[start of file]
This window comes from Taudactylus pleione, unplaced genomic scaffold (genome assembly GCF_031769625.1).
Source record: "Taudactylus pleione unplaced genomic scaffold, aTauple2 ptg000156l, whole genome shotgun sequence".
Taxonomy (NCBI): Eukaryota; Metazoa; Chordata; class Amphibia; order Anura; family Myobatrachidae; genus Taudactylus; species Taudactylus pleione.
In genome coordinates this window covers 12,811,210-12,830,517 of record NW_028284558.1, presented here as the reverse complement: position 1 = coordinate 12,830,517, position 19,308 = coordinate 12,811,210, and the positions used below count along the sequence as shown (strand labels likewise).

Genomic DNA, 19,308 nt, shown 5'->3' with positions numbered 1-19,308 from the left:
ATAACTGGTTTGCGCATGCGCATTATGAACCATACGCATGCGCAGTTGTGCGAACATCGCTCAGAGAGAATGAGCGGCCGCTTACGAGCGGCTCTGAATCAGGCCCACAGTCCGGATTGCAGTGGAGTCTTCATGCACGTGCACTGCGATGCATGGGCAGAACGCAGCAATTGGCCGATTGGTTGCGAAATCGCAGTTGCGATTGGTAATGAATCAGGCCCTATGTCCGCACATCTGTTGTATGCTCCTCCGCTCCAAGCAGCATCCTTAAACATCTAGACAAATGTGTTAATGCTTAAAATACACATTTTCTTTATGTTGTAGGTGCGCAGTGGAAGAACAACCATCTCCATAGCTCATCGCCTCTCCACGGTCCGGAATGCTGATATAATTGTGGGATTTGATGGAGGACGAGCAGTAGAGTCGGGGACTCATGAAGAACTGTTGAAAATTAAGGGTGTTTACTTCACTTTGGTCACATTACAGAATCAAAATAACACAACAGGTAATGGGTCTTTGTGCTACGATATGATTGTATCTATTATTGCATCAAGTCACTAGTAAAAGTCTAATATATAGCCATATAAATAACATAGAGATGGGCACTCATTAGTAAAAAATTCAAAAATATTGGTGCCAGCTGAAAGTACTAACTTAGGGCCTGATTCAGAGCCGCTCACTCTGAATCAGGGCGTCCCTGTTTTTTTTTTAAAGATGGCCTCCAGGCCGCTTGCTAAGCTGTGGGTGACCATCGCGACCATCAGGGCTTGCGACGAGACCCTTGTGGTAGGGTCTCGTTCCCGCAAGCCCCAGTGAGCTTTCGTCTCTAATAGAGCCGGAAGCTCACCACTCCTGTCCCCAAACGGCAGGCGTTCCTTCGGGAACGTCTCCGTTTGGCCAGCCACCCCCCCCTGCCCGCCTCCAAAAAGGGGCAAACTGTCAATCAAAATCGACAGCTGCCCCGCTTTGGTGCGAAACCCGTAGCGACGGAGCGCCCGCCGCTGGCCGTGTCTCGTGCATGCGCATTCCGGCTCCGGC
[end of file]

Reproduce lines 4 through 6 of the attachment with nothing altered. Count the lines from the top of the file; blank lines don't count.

In genome coordinates this window covers 12,811,210-12,830,517 of record NW_028284558.1, presented here as the reverse complement: position 1 = coordinate 12,830,517, position 19,308 = coordinate 12,811,210, and the positions used below count along the sequence as shown (strand labels likewise).

Genomic DNA, 19,308 nt, shown 5'->3' with positions numbered 1-19,308 from the left:
ATAACTGGTTTGCGCATGCGCATTATGAACCATACGCATGCGCAGTTGTGCGAACATCGCTCAGAGAGAATGAGCGGCCGCTTACGAGCGGCTCTGAATCAGGCCCACAGTCCGGATTGCAGTGGAGTCTTCATGCACGTGCACTGCGATGCATGGGCAGAACGCAGCAATTGGCCGATTGGTTGCGAAATCGCAGTTGCGATTGGTAATGAATCAGGCCCTATGTCCGCACATCTGTTGTATGCTCCTCCGCTCCAAGCAGCATCCTTAAACATCTAGACAAATGTGTTAATGCTTAAAATACACATTTTCTTTATGTTGTAGGTGCGCAGTGGAAGAACAACCATCTCCATAGCTCATCGCCTCTCCACGGTCCGGAATGCTGATATAATTGTGGGATTTGATGGAGGACGAGCAGTAGAGTCGGGGACTCATGAAGAACTGTTGAAAATTAAGGGTGTTTACTTCACTTTGGTCACATTACAGAATCAAAATAACACAACAGGTAATGGGTCTTTGTGCTACGATATGATTGTATCTATTATTGCATCAAGTCACTAGTAAAAGTCTAATATATAGCCATATAAATAACATAGAGATGGGCACTCATTAGTAAAAAATTCAAAAATATTGGTGCCAGCTGAAAGTACTAACTTAGGGCCTGATTCAGAGCCGCTCACTCTGAATCAGGGCGTCCCTGTTTTTTTTTTAAAGATGGCCTCCAGGCCGCTTGCTAAGCTGTGGGTGACCATCGCGACCATCAGGGCTTGCGACGAGACCCTTGTGGTAGGGTCTCGTTCCCGCAAGCCCCAGTGAGCTTTCGTCTCTAATAGAGCCGGAAGCTCACCACTCCTGTCCCCAAACGGCAGGCGTTCCTTCGGGAACGTCTCCGTTTGGCCAGCCACCCCCCCCTGCCCGCCTCCAAAAAGGGGCAAACTGTCAATCAAAATCGACAGCTGCCCCGCTTTGGTGCGAAACCCGTAGCGACGGAGCGCCCGCCGCTGGCCGTGTCTCGTGCATGCGCATTCCGGCTCCGGC